Bias in the Fossil Record

The contributions of women and underrepresented minorities have been obscured from the history of geology and paleontology.

Women and minorities have been purposefully omitted from the history of geology and paleontology. Textbooks contain countless black and white mosaics of white men staring sternly into the future, devoid of even a hint of diversity. Absent from these books are women or those of non North American or European descent, despite their actual significant and foundational contributions. 

If you ask anyone to describe a paleontologist, they will likely discuss the trademarked features of Alan Grant in Jurassic Park, a character based mostly on real-life paleontologist Jack Horner. They will describe a white man with a hat, button down shirt, and khakis in his natural desert habitat digging for amazingly complete dinosaur skeletons. This is, and never was, a complete representation of paleontology or paleontologists. It instead paints a picture of the science as a white man’s hobby, discouraging the development of a diverse community. 

Two white men paleontologists who are being referenced as our usual standard paleontologist
What we usually think of as the “standard” paleontologist.
“05528 Grand Canyon Paleontologists” by Grand Canyon NPS is licensed under CC BY 2.0

Most paleontologists considered as the “top” or “pioneers” of the field are white men from either Europe or the United States. I agree these men did important work, and their contributions need to be lauded. However, the lack of equal representation is a major issue. How are we supposed to encourage diversity in the field when our representation of “top paleontologists” all look the same?  

Despite the strong drive for progressing equality and inclusion in all sciences, geology and paleontology lag other fields. According to the American Geosciences Institute, one third of employees in geoscience occupations are women, lagging most other sciences. Other underrepresented minorities were even more poorly represented, comprising around 10-15% of the total employed. Even in my fairly diverse corporate geoscience team, only 3/10 are women and only 3/10 are non white. Clearly geoscience in general still has a diversity problem likely a result of systemic issues and personal biases (see for example Dutt, 2020).

One of the many potential reasons for the lack of diversity in geosciences is the absence of role models for women and other underrepresented minorities. Women and non-white men are absent from textbooks, lists, or compilations highlighting significant contributions to paleontology. I call this the “bias in the fossil record” because it acts just as actual fossil record biases. It obscures the truth and amplifies the contributions of white men at the expense of others.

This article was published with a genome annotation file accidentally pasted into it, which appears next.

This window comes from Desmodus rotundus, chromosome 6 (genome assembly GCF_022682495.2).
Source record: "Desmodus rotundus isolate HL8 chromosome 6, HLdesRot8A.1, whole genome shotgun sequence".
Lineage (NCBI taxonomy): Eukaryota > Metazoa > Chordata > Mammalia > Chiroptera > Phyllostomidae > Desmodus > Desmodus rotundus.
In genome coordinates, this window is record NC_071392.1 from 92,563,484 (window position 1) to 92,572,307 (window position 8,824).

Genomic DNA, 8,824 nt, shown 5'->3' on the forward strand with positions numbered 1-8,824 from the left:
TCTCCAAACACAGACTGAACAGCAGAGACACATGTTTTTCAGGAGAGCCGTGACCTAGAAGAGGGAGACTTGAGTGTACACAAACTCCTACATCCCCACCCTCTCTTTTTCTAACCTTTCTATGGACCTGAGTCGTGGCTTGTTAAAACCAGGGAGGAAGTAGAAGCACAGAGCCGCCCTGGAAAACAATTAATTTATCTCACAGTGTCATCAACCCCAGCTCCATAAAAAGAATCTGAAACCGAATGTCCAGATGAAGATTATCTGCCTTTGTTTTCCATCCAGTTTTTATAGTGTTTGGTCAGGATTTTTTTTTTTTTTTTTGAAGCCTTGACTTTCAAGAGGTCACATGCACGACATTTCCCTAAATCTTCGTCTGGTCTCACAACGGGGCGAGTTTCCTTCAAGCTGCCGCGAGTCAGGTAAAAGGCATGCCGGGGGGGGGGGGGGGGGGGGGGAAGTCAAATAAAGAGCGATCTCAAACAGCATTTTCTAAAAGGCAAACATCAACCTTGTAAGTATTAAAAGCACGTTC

A group of geologists in the field who are mostly white men
Image I took of one of the field trips I led in 2019. (J. Schueth, C.C. BY 2.0)

One way to overcome this “fossil bias” is to amplify the many significant contributions of women and minorities. I still remember hearing about the great, foundational works of Charles Lyell. Lyell clearly deserves mention and accolades, as he developed many of the underlying principles that guide the science still today. But, did you know that Lyell’s wife, Mary, cataloged his samples, did other field and laboratory work, and acted as Lyell’s translator in the field1? Lyell does not mention his wife’s contributions in any of his works, nor do our geology texts. This is my “bias of the fossil record.”

The more and more I read, I find the history of Earth Science is filled with these “fossil biases” of women and others who have contributed so much but given so little credit. This is what inspired me to write their stories.

I find the stories of the obscured contributions of women and other minorities to geosciences fascinating, and I want to retell them in ways I think would be interesting to others. Perhaps I can play some small part changing who we think of as our “standard” paleontologist. Maybe instead we will choose Annie Alexander, likely one of the first known LGBQT paleontologists, instead of Sam Neill in a blue button-down shirt and wide-brimmed hat, even though they were dressed similarly.

Annie Alexander in the field taken in 1905
Annie Alexander in the field (1905)
Image: CC0, digitized by David K. Smith, University of California Museum of Paleontology

I plan on updating the blog about every two weeks with stories of lesser known contributions to geosciences. I may also write commentary on the field of paleontology or general thoughts, opinions, and research on diversity and inclusion in Earth sciences. Occasionally I may write shorter posts on other geoscience news, issues or other thoughts I have on diversity and inclusion.

My first post will be to establish my Founding Five: lesser known paleontologists that I argue should be included in any list of the “founders” of paleontology. I will gradually reveal each one then have a series of discussions on their contributions and other aspects of them I find interesting.

I look forward to any feedback, insights, and contributions from any readers. Feel free to leave feedback below or contact me through email or social media.

References

  1. Cole, E., Rothblum, E. D., Ashcraft, D. M. (2013). Women’s Work: A Survey of Scholarship By and About Women. United Kingdom: Taylor & Francis.

5 thoughts on “Bias in the Fossil Record

  1. I do not even know how I ended up here, but I thought this post was good. I do not know who you are but certainly you’re going to a famous blogger if you aren’t already 😉 Cheers!

    Like

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